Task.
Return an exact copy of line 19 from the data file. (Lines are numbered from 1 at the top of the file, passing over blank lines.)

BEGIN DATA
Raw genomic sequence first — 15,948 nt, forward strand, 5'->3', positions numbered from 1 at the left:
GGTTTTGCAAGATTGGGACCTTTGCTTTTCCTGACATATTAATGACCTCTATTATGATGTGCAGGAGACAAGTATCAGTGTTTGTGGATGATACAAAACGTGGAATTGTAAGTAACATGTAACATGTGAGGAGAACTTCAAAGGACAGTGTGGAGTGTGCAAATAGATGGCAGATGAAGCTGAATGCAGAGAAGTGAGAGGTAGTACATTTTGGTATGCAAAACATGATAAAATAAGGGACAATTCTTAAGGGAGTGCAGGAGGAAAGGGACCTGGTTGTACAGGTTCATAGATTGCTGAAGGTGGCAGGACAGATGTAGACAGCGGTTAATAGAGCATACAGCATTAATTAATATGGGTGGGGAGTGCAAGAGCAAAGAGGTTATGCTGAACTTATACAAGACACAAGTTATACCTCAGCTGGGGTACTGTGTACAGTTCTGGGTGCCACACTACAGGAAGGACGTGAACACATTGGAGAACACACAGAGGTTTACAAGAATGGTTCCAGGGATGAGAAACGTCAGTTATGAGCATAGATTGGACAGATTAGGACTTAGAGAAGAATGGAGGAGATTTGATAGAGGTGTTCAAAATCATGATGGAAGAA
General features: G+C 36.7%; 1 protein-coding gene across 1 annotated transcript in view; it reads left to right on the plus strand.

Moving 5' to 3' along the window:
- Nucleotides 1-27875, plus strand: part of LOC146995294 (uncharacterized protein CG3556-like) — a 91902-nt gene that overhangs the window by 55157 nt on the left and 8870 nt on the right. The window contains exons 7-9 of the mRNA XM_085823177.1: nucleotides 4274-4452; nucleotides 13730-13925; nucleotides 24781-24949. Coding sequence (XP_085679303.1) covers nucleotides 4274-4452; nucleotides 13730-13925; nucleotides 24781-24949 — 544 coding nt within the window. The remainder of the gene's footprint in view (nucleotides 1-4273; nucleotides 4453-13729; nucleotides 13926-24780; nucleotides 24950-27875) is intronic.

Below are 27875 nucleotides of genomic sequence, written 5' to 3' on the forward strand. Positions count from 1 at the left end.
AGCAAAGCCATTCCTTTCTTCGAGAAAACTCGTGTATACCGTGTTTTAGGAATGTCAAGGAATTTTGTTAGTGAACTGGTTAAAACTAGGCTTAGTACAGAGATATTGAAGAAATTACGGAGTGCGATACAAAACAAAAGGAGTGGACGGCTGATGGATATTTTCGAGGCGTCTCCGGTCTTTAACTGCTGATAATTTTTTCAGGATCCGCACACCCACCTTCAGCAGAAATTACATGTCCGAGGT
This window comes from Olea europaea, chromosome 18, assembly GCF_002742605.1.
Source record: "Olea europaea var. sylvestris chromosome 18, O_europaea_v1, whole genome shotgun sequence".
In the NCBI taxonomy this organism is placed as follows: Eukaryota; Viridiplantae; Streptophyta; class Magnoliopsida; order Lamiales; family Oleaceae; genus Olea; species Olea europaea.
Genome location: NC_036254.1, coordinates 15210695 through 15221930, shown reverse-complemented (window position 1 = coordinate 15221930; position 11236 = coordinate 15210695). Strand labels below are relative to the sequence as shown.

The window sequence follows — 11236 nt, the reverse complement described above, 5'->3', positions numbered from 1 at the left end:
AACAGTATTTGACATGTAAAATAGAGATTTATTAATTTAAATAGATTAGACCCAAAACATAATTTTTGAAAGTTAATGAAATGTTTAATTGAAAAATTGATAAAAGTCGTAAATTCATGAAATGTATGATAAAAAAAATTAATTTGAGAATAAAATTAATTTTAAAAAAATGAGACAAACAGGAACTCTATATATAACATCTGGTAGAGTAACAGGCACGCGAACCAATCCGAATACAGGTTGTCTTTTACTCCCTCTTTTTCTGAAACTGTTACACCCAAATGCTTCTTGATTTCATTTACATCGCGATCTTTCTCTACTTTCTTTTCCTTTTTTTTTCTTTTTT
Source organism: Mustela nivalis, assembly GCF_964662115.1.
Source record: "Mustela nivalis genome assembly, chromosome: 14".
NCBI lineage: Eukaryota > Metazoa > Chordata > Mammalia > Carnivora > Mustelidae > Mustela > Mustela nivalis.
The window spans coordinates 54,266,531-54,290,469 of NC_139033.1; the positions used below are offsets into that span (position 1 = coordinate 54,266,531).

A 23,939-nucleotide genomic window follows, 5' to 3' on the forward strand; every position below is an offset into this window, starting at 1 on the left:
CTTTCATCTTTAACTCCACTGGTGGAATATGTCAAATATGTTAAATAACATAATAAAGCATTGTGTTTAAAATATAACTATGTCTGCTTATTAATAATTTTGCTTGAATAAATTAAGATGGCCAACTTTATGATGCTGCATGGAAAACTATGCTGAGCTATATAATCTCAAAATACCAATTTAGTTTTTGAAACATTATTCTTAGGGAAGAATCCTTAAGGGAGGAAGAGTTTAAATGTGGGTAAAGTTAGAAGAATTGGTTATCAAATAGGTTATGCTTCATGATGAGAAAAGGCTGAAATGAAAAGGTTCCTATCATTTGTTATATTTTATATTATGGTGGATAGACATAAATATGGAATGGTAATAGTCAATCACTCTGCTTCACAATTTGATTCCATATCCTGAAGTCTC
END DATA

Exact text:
CTTTCATCTTTAACTCCACTGGTGGAATATGTCAAATATGTTAAATAACATAATAAAGCATTGTGTTTAAAATATAACTATGTCTGCTTATTAATAATTTTGCTTGAATAAATTAAGATGGCCAACTTTATGATGCTGCATGGAAAACTATGCTGAGCTATATAATCTCAAAATACCAATTTAGTTTTTGAAACATTATTCTTAGGGAAGAATCCTTAAGGGAGGAAGAGTTTAAATGTGGGTAAAGTTAGAAGAATTGGTTATCAAATAGGTTATGCTTCATGATGAGAAAAGGCTGAAATGAAAAGGTTCCTATCATTTGTTATATTTTATATTATGGTGGATAGACATAAATATGGAATGGTAATAGTCAATCACTCTGCTTCACAATTTGATTCCATATCCTGAAGTCTC